Site term 1 session 2: Creating a training culture.

Session 2 2016; Creating a training culture.

  1. Why and what.

Ok, creating a training culture. Let me show you a clip from a movie that I think really grasps and summarizes the WHY of what we’re doing today. Mel Gibson, (back when he had a career) plays Lt. Col. Hal Moore, commander of the mobile infantry, the first ground force to engage hostilities in the Vietnam War.

Here’s some super important phrases I want to pull out of the scene:

  • We will be the best platoon in this outfit.” -All the positive talk in the world is not enough if we’re not prepared for any eventuality. Drive is not enough if you don’t have the correct directions.
  • Nothin’s wrong except that there’s nothing wrong.” -We’re working with kids. Nothing goes exactly to plan. Ever. If everything did go to plan, we wouldn’t need training. Expect things to occasionally blow up in your face. Get OK with making split-second judgements.
  • Oh, he hesitated, now he’s dead, what are you going to do?” Be ready to replace anyone or replace no one. If no one is making ‘that call’, make it. Not you own interpretation mind you, but what you know the procedure is.
  • That goes for every man in this outfit.” Training is everyone’s responsibility.
  • We will be landing under fire gentlemen… will die.” It’s not just a kid’s group. It’s ministry. It’s a spiritual battle. We are landing under Spiritual fire. It’s not being dramatic, it’s being aware. Every ministry worker has wounds, every Christian fights not against flesh and blood. I know people I have ministered beside who are at this moment lost. This is about loving each other and training up each other in righteousness. Some of the most ‘difficult things’ that have been said to me ended up saving my life.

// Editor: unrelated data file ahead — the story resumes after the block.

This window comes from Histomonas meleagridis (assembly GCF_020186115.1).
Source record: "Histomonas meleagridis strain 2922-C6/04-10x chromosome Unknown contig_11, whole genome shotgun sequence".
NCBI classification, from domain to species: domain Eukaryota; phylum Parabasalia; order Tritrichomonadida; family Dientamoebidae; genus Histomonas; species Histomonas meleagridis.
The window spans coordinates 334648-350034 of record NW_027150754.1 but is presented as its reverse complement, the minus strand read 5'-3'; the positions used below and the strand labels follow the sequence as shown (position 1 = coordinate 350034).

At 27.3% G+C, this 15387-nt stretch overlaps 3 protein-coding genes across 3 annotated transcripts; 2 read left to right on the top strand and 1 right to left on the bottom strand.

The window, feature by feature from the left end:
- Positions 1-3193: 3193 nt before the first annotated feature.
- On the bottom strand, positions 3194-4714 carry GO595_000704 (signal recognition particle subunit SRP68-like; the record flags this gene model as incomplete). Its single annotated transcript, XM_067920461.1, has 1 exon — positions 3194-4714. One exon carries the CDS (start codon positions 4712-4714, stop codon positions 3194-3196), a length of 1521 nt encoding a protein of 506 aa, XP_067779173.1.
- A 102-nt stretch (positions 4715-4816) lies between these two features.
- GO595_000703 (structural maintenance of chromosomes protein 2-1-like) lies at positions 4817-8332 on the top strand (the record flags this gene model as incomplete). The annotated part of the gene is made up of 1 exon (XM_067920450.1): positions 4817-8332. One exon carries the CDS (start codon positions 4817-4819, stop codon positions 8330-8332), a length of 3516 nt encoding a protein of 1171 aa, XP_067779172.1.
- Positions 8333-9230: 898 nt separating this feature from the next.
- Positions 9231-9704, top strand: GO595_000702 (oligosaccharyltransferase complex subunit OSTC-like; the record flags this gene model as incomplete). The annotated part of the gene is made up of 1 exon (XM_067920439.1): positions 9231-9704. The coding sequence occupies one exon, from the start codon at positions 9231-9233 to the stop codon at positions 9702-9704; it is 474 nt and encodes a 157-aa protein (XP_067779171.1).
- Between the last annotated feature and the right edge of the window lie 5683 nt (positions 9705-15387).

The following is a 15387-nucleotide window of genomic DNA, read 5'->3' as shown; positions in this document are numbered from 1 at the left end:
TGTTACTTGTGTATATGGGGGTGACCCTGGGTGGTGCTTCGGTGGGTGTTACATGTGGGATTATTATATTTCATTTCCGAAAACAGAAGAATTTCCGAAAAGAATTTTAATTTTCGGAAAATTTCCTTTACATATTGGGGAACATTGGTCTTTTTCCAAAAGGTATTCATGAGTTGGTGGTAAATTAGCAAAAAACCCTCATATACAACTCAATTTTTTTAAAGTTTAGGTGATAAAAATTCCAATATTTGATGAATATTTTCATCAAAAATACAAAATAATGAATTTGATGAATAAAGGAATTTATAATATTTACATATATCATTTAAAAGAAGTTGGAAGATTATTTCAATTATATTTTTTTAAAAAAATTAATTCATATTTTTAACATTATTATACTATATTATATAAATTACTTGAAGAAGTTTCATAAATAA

So, what is a training culture? It’s when everyone takes responsibility for the personal and competence development of the person next to them. It’s following Christ’s example of finding the lessons in every step of the journey.

So how do you do it?

  1. The power of deliberate feedback.

We each have a role to train each other but we have to be thoughtful and deliberate about it. Nothing but negativity results in a shattered team spirit (obviously) but also, nothing but constant back-slapping guarantees ineffectiveness and it actually undermines future encouragement because when encouragement does come, it doesn’t mean anything. (No one keeps their ‘certificates of participation’.)

  1. Set feedback rules and boundaries.
  • Put a time limit on it. Use a phone timer if necessary.
  • Conduct it according to a particular focus concerning that session. (For example: how did we go achieving our main goal today of making everyone feel included?) Otherwise, it’s extremely easy to ‘chase rabbits’ all over the place.
  • Save the outside conversations for…..outside. “I’m sure the movie you saw last night was awesome, but can’t it wait until we’re finished this?”
  • Record insights and nominate a group ‘cop’ to make sure those insights get action-ed in future weeks.
  • Do not interrupt. Caveat; unless the point has clearly been made and the conversation has degenerated into mere allegorizing. (a good way to do it, is the ‘group cop’ to speak up and say ‘Sorry to interrupt you Jack, but let me ask; “are we all clear about what Jack’s saying?” (Everyone nods their head. Jack learns. Others get to speak. Happiness abounds.)
  • Seek the truth, not opinion. Don’t say “I think the way you handled that situation was rubbish.” State it as a fact: “That situation wasn’t resolved,”
  1. Put it in a ‘sandwich’

Here’s the magic sandwich:

A positive about the person, (“Terry, I love how you really notice people.”)